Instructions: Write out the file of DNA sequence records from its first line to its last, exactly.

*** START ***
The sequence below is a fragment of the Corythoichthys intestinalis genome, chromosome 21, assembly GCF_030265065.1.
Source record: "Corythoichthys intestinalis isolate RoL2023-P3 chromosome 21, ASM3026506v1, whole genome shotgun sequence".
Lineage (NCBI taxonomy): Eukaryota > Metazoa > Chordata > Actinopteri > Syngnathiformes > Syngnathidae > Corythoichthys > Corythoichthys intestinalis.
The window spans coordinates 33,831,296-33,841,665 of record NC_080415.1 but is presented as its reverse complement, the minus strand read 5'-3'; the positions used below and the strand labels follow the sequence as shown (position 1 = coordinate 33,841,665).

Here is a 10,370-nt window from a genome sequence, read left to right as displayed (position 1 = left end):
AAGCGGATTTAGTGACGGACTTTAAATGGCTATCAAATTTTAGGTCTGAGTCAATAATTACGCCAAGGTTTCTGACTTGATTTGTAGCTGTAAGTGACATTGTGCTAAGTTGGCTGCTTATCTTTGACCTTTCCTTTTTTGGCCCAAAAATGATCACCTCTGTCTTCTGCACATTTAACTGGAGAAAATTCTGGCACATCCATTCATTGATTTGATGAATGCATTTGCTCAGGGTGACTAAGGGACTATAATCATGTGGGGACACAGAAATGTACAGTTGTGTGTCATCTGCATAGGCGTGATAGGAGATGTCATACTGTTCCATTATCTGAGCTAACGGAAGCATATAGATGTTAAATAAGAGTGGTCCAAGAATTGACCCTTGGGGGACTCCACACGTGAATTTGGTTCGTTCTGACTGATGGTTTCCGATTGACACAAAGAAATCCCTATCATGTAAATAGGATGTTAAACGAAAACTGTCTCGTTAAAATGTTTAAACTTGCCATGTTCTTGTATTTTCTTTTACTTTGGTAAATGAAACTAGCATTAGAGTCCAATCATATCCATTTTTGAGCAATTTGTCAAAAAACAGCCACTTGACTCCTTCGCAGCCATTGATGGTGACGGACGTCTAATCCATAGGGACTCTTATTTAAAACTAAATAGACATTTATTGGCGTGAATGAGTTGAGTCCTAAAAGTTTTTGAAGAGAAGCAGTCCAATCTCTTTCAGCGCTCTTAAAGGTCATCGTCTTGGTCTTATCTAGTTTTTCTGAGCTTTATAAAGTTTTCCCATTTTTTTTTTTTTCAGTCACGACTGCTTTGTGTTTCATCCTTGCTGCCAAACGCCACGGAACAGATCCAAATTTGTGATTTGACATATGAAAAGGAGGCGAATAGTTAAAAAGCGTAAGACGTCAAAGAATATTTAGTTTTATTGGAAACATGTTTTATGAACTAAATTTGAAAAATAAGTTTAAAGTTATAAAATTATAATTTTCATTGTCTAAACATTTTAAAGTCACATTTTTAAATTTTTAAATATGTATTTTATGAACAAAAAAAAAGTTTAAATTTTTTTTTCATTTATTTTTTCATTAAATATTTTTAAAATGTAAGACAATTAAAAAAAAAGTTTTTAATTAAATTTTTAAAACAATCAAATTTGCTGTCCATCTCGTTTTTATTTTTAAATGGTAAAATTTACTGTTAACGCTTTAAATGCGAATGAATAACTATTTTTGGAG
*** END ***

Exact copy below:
The sequence below is a fragment of the Corythoichthys intestinalis genome, chromosome 21, assembly GCF_030265065.1.
Source record: "Corythoichthys intestinalis isolate RoL2023-P3 chromosome 21, ASM3026506v1, whole genome shotgun sequence".
Lineage (NCBI taxonomy): Eukaryota > Metazoa > Chordata > Actinopteri > Syngnathiformes > Syngnathidae > Corythoichthys > Corythoichthys intestinalis.
The window spans coordinates 33,831,296-33,841,665 of record NC_080415.1 but is presented as its reverse complement, the minus strand read 5'-3'; the positions used below and the strand labels follow the sequence as shown (position 1 = coordinate 33,841,665).

Here is a 10,370-nt window from a genome sequence, read left to right as displayed (position 1 = left end):
AAGCGGATTTAGTGACGGACTTTAAATGGCTATCAAATTTTAGGTCTGAGTCAATAATTACGCCAAGGTTTCTGACTTGATTTGTAGCTGTAAGTGACATTGTGCTAAGTTGGCTGCTTATCTTTGACCTTTCCTTTTTTGGCCCAAAAATGATCACCTCTGTCTTCTGCACATTTAACTGGAGAAAATTCTGGCACATCCATTCATTGATTTGATGAATGCATTTGCTCAGGGTGACTAAGGGACTATAATCATGTGGGGACACAGAAATGTACAGTTGTGTGTCATCTGCATAGGCGTGATAGGAGATGTCATACTGTTCCATTATCTGAGCTAACGGAAGCATATAGATGTTAAATAAGAGTGGTCCAAGAATTGACCCTTGGGGGACTCCACACGTGAATTTGGTTCGTTCTGACTGATGGTTTCCGATTGACACAAAGAAATCCCTATCATGTAAATAGGATGTTAAACGAAAACTGTCTCGTTAAAATGTTTAAACTTGCCATGTTCTTGTATTTTCTTTTACTTTGGTAAATGAAACTAGCATTAGAGTCCAATCATATCCATTTTTGAGCAATTTGTCAAAAAACAGCCACTTGACTCCTTCGCAGCCATTGATGGTGACGGACGTCTAATCCATAGGGACTCTTATTTAAAACTAAATAGACATTTATTGGCGTGAATGAGTTGAGTCCTAAAAGTTTTTGAAGAGAAGCAGTCCAATCTCTTTCAGCGCTCTTAAAGGTCATCGTCTTGGTCTTATCTAGTTTTTCTGAGCTTTATAAAGTTTTCCCATTTTTTTTTTTTTCAGTCACGACTGCTTTGTGTTTCATCCTTGCTGCCAAACGCCACGGAACAGATCCAAATTTGTGATTTGACATATGAAAAGGAGGCGAATAGTTAAAAAGCGTAAGACGTCAAAGAATATTTAGTTTTATTGGAAACATGTTTTATGAACTAAATTTGAAAAATAAGTTTAAAGTTATAAAATTATAATTTTCATTGTCTAAACATTTTAAAGTCACATTTTTAAATTTTTAAATATGTATTTTATGAACAAAAAAAAAGTTTAAATTTTTTTTTCATTTATTTTTTCATTAAATATTTTTAAAATGTAAGACAATTAAAAAAAAAGTTTTTAATTAAATTTTTAAAACAATCAAATTTGCTGTCCATCTCGTTTTTATTTTTAAATGGTAAAATTTACTGTTAACGCTTTAAATGCGAATGAATAACTATTTTTGGAG